Milan, a renowned Mecca of shopping and fashion, is rarely considered to be a sightseeing destination. That reputation is largely deserved, as even the most ardently patriotic locals are likely to agree that their city is not at all pretty. Impressive buildings pop up here or there, some residential streets are lined by fetching rows of houses, but sore spots and haphazardly incongruent architectural solutions abound. And yet, walk the central streets of Milan enough, and you will regularly come across eye-catching details. This opening shot is a good illustration: we are walking on Via Sant’Agnese towards Corso Magenta, to the left of us is an industrial-age department of Università Cattolica, to the right is some nondescript residential house, but in front of us is the lovely Baroque façade of Palazzo Litta.
This was our third visit to Milan – and the first at which we specifically budgeted time to get to know the city in some depth. Although it did not bowl us over exactly, it did offer a fair amount of highlights and points of interest.
These eight omenoni (“big men” in Milanese dialect) give name to both the 18th-century house they adorn and the entire street on which the house is located.
Even a decidedly contemporary building can sport a decorative bas-relief.
Old trams, serving several central routes, always enliven the scene.
The area around the cathedral is the most monumental. This 16th-century palace is called Palazzo Giureconsulti, an erstwhile seat of the local chamber of commerce.
Train stations in Europe are frequently among the most striking buildings. Milano Centrale is no exception.
A self-respecting metropolitan city has to have a triumphal arch somewhere within its boundaries. The neoclassical Arco della Pace was built at the request of Napoleon.
One of the unmissable visual highlights – even though it has shades of contrived – Castello Sforzesco.
The somber Tempio della Vittoria, commemorating the casualties of WWI.
Church façades are invariably among the most attractive spots in any city. This is Santuario di Santa Maria dei Miracoli presso San Celso.
And this is the inner courtyard of Basilica di Sant’Ambrogio.
The church of San Maurizio al Monastero Maggiore is less striking from the outside, but inside it is one of the most incredibly painted houses of worship.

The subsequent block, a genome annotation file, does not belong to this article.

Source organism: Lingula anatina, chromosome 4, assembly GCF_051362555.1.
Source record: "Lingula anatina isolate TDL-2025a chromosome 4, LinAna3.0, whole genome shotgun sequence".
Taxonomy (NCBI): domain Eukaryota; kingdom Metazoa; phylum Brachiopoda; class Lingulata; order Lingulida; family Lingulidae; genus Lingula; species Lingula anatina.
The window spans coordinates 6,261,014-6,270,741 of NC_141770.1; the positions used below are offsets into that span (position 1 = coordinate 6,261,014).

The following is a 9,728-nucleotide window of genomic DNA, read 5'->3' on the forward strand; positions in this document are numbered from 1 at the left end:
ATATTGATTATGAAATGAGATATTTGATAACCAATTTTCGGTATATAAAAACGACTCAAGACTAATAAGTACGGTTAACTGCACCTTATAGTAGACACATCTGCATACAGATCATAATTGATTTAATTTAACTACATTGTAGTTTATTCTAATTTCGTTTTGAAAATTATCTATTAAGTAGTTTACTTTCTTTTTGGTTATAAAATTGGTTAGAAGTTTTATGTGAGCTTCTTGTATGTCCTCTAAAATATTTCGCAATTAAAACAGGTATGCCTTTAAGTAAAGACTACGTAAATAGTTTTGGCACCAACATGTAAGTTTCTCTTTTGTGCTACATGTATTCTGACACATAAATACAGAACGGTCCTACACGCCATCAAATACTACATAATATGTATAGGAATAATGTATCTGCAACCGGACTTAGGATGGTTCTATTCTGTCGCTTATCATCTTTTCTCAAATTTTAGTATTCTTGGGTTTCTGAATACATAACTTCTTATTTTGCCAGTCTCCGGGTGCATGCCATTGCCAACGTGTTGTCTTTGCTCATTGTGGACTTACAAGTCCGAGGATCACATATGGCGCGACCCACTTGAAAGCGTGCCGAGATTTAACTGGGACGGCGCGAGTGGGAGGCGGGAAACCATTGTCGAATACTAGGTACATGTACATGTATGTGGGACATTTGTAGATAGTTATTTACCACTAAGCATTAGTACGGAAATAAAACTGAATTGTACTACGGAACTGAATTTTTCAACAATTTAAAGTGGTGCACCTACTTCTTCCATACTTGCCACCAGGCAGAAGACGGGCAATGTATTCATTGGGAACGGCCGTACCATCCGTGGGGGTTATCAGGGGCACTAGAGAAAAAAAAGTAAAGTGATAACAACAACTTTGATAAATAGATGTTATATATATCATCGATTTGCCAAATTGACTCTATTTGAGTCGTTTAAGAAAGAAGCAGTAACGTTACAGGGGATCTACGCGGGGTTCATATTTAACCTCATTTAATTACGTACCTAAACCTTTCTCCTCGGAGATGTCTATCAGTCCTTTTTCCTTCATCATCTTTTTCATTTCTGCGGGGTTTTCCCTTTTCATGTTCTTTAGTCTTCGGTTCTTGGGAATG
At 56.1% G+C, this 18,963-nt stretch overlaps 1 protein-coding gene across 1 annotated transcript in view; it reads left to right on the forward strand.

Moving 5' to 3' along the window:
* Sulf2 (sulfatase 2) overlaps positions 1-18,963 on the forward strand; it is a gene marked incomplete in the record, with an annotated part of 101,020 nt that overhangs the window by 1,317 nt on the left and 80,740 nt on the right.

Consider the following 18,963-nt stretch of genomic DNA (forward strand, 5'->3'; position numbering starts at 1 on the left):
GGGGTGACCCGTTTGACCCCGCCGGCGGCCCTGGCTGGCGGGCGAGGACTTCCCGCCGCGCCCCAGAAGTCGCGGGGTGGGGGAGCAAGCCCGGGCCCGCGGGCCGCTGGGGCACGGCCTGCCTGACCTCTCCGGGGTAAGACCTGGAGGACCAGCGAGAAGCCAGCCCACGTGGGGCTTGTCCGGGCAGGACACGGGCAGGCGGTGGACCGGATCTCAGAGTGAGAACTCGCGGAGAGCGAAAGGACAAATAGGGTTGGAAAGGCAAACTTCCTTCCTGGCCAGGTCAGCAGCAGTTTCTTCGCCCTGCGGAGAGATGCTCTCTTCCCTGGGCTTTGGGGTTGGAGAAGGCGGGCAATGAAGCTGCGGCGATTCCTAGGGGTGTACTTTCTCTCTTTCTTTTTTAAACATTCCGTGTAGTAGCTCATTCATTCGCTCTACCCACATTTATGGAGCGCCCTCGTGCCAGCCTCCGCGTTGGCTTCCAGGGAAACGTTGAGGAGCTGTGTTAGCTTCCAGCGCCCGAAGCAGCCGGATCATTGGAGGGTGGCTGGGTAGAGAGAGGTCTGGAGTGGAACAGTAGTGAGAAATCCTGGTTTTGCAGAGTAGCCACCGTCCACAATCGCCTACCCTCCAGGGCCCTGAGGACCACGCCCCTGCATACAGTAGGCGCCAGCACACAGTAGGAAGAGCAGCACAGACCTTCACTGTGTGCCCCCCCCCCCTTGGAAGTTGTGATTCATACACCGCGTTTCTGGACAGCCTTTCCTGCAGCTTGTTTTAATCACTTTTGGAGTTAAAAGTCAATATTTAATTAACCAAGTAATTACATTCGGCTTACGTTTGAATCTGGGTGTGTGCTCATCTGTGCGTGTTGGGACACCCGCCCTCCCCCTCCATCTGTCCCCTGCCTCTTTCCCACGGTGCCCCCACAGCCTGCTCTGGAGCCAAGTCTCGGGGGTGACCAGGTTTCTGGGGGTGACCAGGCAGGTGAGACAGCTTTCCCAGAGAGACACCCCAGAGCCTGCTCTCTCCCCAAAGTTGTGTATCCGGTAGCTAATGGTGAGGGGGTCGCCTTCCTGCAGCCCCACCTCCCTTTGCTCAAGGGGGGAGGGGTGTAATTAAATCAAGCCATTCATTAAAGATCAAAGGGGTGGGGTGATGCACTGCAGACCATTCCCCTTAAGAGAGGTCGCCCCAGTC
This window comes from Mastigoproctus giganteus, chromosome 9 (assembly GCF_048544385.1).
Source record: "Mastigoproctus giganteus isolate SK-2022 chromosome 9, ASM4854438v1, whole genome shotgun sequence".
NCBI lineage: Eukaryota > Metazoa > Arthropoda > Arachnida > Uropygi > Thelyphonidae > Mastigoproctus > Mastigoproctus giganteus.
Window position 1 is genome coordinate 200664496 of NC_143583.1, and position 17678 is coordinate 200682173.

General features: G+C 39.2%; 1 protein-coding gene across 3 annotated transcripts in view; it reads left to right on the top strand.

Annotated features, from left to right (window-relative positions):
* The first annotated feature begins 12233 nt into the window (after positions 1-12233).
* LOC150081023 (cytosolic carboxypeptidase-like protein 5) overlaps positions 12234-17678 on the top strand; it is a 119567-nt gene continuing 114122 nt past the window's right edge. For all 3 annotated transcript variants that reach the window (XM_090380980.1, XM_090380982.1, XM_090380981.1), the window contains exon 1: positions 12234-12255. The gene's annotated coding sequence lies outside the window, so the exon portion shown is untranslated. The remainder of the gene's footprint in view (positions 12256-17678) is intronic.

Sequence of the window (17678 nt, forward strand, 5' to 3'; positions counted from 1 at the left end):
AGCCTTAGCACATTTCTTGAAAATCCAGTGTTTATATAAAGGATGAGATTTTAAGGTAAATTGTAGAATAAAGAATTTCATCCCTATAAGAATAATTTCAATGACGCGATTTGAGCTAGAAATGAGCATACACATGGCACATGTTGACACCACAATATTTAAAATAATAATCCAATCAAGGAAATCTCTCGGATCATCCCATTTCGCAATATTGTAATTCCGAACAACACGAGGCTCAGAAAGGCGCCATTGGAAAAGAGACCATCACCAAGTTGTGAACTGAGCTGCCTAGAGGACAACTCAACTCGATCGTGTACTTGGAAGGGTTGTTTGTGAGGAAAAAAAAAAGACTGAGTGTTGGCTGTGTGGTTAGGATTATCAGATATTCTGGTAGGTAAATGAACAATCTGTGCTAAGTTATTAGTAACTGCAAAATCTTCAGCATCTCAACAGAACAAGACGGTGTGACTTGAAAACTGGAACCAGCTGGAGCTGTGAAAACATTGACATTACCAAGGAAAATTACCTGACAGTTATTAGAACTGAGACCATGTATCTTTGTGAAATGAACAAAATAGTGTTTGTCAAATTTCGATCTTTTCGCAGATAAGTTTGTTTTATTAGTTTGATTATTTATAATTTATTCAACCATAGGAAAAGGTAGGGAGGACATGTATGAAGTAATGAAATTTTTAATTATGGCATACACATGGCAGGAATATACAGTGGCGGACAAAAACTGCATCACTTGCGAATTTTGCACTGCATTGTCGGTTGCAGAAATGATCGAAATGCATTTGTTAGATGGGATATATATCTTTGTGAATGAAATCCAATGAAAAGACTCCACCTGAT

And then, the Duomo. If there is a must-see sight in Milan, this is it.
I suspect that in any other city, a cathedral like this would be a slam-dunk World Heritage site, but the Duomo di Milano is not even on the tentative list. Weird!
Exploring the roof of this cathedral, with its hundreds of spires, statues, and gargoyles, is a fascinating treat, but we have done it on both of our prior visits to the city, so this time around we limited ourselves with revisiting its interior. As behooves a Gothic basilica, it is to a degree dark and glum, but the altar and the choir, and the brilliant stained glass throughout compensate for that a lot.
The reliefs at the top of the columns are just exquisite!
Next to the cathedral stands the famous shopping arcade of the Galleria Vittorio Emanuele II.
Teatro alla Scala is another top-billing sight. We do not love the genre enough to budget time for actually seeing an opera performance, but the museum tour offered us an opportunity to look out on the famous auditorium from a row of boxes.
This is the courtyard of Pinacoteca di Brera, the major art museum in town.
And these are a couple of interior shots in the Museo Bagatti-Valsecchi, a 19th-century mansion that was designed and decorated to evoke a 16th-century nobleman palace.
In a city as big as Milan, there are definitely plenty of points of interest to satisfy various tastes.
The cathedral, of course, is something else. Our rented apartment was around the corner from the Duomo, so we walked by it probably a dozen of times during a 4-night stay. Here are a few more pictures of it.
I don’t believe I will elevate Milan above some other of my favorite cities in the world based on this trip. But it is definitely not without charms!